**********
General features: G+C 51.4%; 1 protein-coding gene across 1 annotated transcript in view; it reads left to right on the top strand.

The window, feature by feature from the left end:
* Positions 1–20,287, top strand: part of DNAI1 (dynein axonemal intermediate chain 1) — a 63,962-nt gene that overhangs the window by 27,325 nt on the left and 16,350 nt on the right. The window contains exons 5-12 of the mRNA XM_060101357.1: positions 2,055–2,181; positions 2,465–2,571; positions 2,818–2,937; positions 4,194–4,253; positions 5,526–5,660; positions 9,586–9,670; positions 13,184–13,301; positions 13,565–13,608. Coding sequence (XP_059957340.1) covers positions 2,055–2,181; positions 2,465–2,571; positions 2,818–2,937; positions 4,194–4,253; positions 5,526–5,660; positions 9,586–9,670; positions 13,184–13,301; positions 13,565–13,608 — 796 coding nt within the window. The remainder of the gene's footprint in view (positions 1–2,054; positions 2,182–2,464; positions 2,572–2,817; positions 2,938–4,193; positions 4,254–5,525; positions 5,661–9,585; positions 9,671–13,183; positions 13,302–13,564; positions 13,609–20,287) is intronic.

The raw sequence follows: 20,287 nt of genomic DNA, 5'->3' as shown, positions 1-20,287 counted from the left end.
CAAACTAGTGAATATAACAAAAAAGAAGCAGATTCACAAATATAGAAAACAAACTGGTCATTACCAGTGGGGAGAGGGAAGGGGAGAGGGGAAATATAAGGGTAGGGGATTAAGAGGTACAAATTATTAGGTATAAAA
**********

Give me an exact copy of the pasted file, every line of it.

General features: G+C 51.4%; 1 protein-coding gene across 1 annotated transcript in view; it reads left to right on the top strand.

The window, feature by feature from the left end:
* Positions 1–20,287, top strand: part of DNAI1 (dynein axonemal intermediate chain 1) — a 63,962-nt gene that overhangs the window by 27,325 nt on the left and 16,350 nt on the right. The window contains exons 5-12 of the mRNA XM_060101357.1: positions 2,055–2,181; positions 2,465–2,571; positions 2,818–2,937; positions 4,194–4,253; positions 5,526–5,660; positions 9,586–9,670; positions 13,184–13,301; positions 13,565–13,608. Coding sequence (XP_059957340.1) covers positions 2,055–2,181; positions 2,465–2,571; positions 2,818–2,937; positions 4,194–4,253; positions 5,526–5,660; positions 9,586–9,670; positions 13,184–13,301; positions 13,565–13,608 — 796 coding nt within the window. The remainder of the gene's footprint in view (positions 1–2,054; positions 2,182–2,464; positions 2,572–2,817; positions 2,938–4,193; positions 4,254–5,525; positions 5,661–9,585; positions 9,671–13,183; positions 13,302–13,564; positions 13,609–20,287) is intronic.

The raw sequence follows: 20,287 nt of genomic DNA, 5'->3' as shown, positions 1-20,287 counted from the left end.
CAAACTAGTGAATATAACAAAAAAGAAGCAGATTCACAAATATAGAAAACAAACTGGTCATTACCAGTGGGGAGAGGGAAGGGGAGAGGGGAAATATAAGGGTAGGGGATTAAGAGGTACAAATTATTAGGTATAAAA